In this post, I’ll be wasting your time by pointlessly comparing the Palm technology Graffiti to other methods of text input.
Graffiti may be retro but it’s one of the slowest ‘innovations’ I’ve recently gone back to. Don’t believe me?; remember Graffiti as a quick method of Palm input?; remember Palms? I wrote the following passage first in
gvim on my netbook, then using the software keyboard on my ancient PalmOne Zire 31—yes; they do have software keyboards—and finally on my Zire 31 using Graffiti 2 as the input.
This expanded edition of John Stuart Mill’s Utilitarianism includes the text of his 1868 speech to the British House of Commons defending the use of capital punishment in cases of aggravated murder. The speech is significant both because its topic remains timely and because its arguments illustrate the applicability of the principle of utility to questions of large-scale social policy.
The above passage, taken from the blurb on the back of my copy of Utilitarianism, took ninety seconds to write in
gvim and that writing-out is the quote above. I rewrote-out the passage, using the book’s back cover as the source each time and waiting five minutes between typing each version to reduce memory bias. Taking a stylus to the Palm’s software keyboard took four minutes and 35 seconds (275 seconds). To write the paragraph using Graffiti 2, it took seven minutes and thirteen seconds (433 seconds): 1.6ish times longer than the Zire’s software keyboard and almost five times longer than using
gvim on my Dell Inspiron mini. I’m not sure what scientific relevance or use this information has but remember: you’ve read it; you can’t unread it.
Palm Zire 31 and its software keyboard—accessible by tapping ABC in the bottom-right of the main Graffiti area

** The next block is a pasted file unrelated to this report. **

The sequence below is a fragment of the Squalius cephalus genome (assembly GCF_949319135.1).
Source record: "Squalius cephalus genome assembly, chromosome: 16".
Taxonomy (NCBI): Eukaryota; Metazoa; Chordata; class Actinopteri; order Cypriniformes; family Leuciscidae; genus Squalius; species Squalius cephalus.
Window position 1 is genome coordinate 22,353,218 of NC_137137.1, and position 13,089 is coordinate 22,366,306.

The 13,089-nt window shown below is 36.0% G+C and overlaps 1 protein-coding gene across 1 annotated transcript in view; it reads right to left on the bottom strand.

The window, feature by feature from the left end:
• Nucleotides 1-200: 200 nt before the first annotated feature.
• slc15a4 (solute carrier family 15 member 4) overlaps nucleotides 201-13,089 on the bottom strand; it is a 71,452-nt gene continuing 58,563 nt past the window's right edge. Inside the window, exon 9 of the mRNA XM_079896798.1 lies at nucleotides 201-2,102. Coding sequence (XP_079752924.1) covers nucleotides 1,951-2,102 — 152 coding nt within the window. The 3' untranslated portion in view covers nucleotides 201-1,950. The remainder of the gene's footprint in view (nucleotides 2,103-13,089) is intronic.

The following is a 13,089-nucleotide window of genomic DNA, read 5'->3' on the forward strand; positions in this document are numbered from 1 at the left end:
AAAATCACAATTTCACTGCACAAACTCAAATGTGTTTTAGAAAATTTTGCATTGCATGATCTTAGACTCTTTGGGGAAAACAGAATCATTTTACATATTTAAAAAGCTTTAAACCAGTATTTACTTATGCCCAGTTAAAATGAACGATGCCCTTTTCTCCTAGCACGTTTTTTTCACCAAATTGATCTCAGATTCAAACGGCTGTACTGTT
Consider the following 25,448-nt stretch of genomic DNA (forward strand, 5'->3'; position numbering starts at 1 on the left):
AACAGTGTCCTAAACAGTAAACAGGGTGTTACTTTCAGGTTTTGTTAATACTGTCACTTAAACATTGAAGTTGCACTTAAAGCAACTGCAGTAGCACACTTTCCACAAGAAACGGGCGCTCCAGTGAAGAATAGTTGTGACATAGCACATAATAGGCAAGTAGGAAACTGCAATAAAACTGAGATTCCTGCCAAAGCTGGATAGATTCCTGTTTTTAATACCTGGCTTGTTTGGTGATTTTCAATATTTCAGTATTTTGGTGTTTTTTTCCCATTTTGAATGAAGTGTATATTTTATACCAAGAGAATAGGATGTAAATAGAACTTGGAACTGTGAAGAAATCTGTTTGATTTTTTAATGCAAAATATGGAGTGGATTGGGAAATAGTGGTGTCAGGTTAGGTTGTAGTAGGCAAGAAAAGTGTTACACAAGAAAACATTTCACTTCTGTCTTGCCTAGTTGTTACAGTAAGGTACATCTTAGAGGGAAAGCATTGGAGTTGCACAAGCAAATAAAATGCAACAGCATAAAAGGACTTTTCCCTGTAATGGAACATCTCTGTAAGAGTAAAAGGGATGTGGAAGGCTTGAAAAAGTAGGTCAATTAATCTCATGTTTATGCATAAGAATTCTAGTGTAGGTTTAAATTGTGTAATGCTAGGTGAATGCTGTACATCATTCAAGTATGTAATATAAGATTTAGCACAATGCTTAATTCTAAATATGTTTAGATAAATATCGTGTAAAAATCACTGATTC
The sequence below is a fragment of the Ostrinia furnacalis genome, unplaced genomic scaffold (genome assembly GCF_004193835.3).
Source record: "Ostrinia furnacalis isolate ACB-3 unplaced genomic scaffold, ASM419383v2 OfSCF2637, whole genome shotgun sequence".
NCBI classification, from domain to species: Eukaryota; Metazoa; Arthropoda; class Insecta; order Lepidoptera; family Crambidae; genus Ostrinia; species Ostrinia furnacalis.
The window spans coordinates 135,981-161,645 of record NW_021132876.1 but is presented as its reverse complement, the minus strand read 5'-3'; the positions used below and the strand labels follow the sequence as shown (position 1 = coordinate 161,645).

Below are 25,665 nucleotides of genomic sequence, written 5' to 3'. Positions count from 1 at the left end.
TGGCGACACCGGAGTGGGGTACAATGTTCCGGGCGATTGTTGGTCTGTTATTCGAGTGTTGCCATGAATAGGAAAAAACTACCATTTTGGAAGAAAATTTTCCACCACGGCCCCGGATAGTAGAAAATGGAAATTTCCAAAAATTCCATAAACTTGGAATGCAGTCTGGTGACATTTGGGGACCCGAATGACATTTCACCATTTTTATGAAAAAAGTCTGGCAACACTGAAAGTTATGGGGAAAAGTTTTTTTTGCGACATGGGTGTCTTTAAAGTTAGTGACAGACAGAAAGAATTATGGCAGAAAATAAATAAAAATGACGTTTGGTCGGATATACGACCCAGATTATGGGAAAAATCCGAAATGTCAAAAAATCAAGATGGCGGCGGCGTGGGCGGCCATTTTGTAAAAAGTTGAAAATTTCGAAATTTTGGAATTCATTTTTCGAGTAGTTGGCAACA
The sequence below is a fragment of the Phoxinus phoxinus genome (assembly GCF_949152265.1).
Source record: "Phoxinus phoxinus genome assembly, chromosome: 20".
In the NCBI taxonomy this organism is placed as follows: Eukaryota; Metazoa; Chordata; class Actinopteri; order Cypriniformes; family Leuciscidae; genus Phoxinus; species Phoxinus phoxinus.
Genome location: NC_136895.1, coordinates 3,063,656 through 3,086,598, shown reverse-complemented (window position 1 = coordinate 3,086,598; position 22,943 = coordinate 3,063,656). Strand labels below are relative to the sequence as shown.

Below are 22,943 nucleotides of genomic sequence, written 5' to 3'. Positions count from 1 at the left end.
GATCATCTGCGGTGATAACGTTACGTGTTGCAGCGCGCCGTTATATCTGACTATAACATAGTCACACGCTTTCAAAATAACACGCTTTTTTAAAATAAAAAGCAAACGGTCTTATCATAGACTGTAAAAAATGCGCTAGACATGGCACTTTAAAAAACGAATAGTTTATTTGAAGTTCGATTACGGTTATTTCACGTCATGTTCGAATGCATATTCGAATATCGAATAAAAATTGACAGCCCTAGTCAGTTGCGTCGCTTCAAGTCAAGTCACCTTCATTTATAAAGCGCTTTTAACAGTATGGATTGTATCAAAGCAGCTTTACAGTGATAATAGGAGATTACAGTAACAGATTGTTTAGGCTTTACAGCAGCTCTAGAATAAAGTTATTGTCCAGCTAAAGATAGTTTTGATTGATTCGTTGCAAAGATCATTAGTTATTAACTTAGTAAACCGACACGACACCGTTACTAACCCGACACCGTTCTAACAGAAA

I’ve also been meaning to compare typing on one’s netbook and typing on one’s HTC Desire and its software keyboard (termed ‘Touch Input’ by the Android OS). The same-as-before passage of text took 108 seconds to type on the Desire; this figure versus the ninety seconds it took in
gvim on my netbook. Not a huge difference and a lot faster than I was predicting.
So, as predicted, my netbook is the fastest mobile/portable device I have when it comes to typing; possibly slightly slower than my MacBook Pro was (rest in peace) owing to its slightly-more-springy keyboard. My Mac mini uses a Apple wireless keyboard as its keyboard input and, while the keys are a little smaller than those on my netbook and the spring is a little subtler on my Mac’s keyboard, I think I prefer my netbook’s keyboard—though maybe that’s because I’ve been using my netbook as my sole computer for the last fortnight and over the last few months, I’ve seen my Mac mini use dramatically fall as I begin to get more and more comfortable with using my netbook at college and for ‘around the house’ typing and editing.
Just a little bene: Graffiti 2 tries to be more ‘logical’ in terms of imitating handwriting than Graffiti (or Graffiti 1 as I’ll call it here) was. Graffiti 2 introduced multiple strokes per character—for example, a lowercase ‘t’ character requires a stroke down (which types a lowercase ‘l’) and a stroke across from left to right (which changes the ‘l’ to a ‘t’; without the stroke down to begin with, a space would be typed)—and I’m not the only one who considers this change, from ‘one stroke, one character’, less easy-to-use and difficult to adapt to. The interesting thing is is that I never had any contact with Graffiti 1 until February 2011 (when I installed a Graffiti 1 input method on my HTC Desire; simply because of retro impulsion), and the only device I’ve owned to have any version of Graffiti on it—this dear-old Palm Zire—had always been Graffiti 2-based. What probably happened was that I’d forgotten most (if not all) of the gestures from Graffiti 2 and, in relearning Graffiti 1 in those crucial five minutes, it now means until I forget everything again, I’m stuck with feeling awkward and frustrated every time a ‘t’ won’t write the way I ‘expect’ it to. JSYK, a ‘t’ character is written/drawn in Graffiti 1 by stylus-ing a glyph that looks similar to mirrored capital gamma (Γ)—but right-and-down and not left-and-down; left-and-down would produce an ‘f’.
Stopwatch used was an iPod nano (3rd generation). Blurb used as passage-to-be-transcribed was back cover of Utilitarianism and the 1868 Speech on Capital Punishment (2nd edition; ed. George Sher) (ISBN 0-87220-605-X). Control variables: same subject (Kevin Steinhardt), same passage of text; variable variables: input devices and methods (Dell Inspiron mini 10 keyboard with Windows key, Palm Zire 31 using Graffiti 2 first then using software keyboard, HTC Desire using Android 2.2 default software keyboard).